On the cover of my edition of The Empathy Exams, by Lesli Jamison, Mary Karr says that the book will make its readers better people. This is not true. I’m not a better person for having read it. A couple of the members of my book club declared that they weren’t improved by reading it. Then our conversation veered into the very short list of books that might actually have changed us. The Empathy Exams does explore how we feel when we witness others in pain or in turmoil, but it’s a very academic exploration.
The book begins with Jamison talking about her experience as a medical actor, someone who gives medical students experience trying to get information from patients while also practicing their bedside manner. The actors later score the future doctors on their performance. This is Jamison’s springboard into sharing her own experience with unsympathetic, busy, brusque doctors. The next chapter is about Morgellons-sufferers—more people who get no sympathy from the medical establishment. The chapters that follow are about everything from misery tourism to ultramarathoners to the lack of sympathy women in pain get from society at large.
Some of the chapters are fascinating. Others might have been better—for me—if they hadn’t had quite so much of Jamison in them. Jamison is a writer who frequently draws attention to the fact that she’s writing these essays for our consumption. I can clearly see her objective. Empathy should be a lot of things. It should be selfless. It should be unconditional. Empathy rarely is selfless and unconditional, at least as practiced in Western culture. Jamison’s chapter “Pain Tours (I)” was one of my favorites. (It was a favorite of the book group as well.) This chapter asks why some of us are drawn to others’ pain, to be voyeurs when other people suffer. We watch shows on TLC or the Discovery Channel or MTV in which people have interventions for life-threatening addictions and conditions. Some of us spend thousands to travel to places like Potosí to climb down in dangerous silver mines for an afternoon. Being empathetic to miners or addicts makes us feel good. It’s not a comfortable truth to realize about ourselves.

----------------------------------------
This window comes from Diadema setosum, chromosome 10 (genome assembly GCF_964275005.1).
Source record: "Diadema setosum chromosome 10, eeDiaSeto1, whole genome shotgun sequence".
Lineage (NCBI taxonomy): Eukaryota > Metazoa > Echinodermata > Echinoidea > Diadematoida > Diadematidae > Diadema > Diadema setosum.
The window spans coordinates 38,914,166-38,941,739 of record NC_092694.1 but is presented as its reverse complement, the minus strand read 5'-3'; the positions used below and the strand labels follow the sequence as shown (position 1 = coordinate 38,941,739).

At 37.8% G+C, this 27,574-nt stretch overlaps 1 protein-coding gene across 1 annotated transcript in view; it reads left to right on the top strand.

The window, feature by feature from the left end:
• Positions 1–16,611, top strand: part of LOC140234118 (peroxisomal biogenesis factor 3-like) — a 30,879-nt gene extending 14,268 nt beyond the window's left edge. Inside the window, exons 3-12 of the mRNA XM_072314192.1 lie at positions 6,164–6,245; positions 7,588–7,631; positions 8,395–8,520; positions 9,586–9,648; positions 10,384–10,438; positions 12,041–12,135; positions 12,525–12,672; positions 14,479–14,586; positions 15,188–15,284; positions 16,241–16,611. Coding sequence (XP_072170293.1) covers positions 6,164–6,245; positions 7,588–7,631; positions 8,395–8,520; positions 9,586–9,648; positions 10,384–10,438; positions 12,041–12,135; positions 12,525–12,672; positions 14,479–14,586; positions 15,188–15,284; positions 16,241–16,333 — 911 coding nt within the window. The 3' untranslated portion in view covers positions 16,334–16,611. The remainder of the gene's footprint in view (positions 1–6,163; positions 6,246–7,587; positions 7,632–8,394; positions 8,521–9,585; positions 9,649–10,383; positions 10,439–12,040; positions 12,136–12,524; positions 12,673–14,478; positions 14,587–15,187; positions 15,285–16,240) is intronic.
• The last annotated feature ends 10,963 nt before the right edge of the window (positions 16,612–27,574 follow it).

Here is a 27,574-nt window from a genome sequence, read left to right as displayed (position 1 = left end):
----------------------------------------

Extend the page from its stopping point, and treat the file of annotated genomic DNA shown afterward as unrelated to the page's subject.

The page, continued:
Perhaps that’s why I had a lukewarm reaction to most of The Empathy Exams. The majority of the book is about the person who feels the empathy, not the objects of the empathy. The emotion is intellectualized in Jamison’s hands. The emotion is stripped out of the emotion as Jamison discusses why we feel empathy and how we express it. But there is no resolution to the questions Jamison raises. I was left wondering, “Now what?” What do we do with this emotion? Whether we get warm fuzzies for feeling empathetic or not, I don’t think it’s enough to just feel empathy. One has to use that emotion to try and help alleviate pain and suffering. What’s the point of empathy otherwise?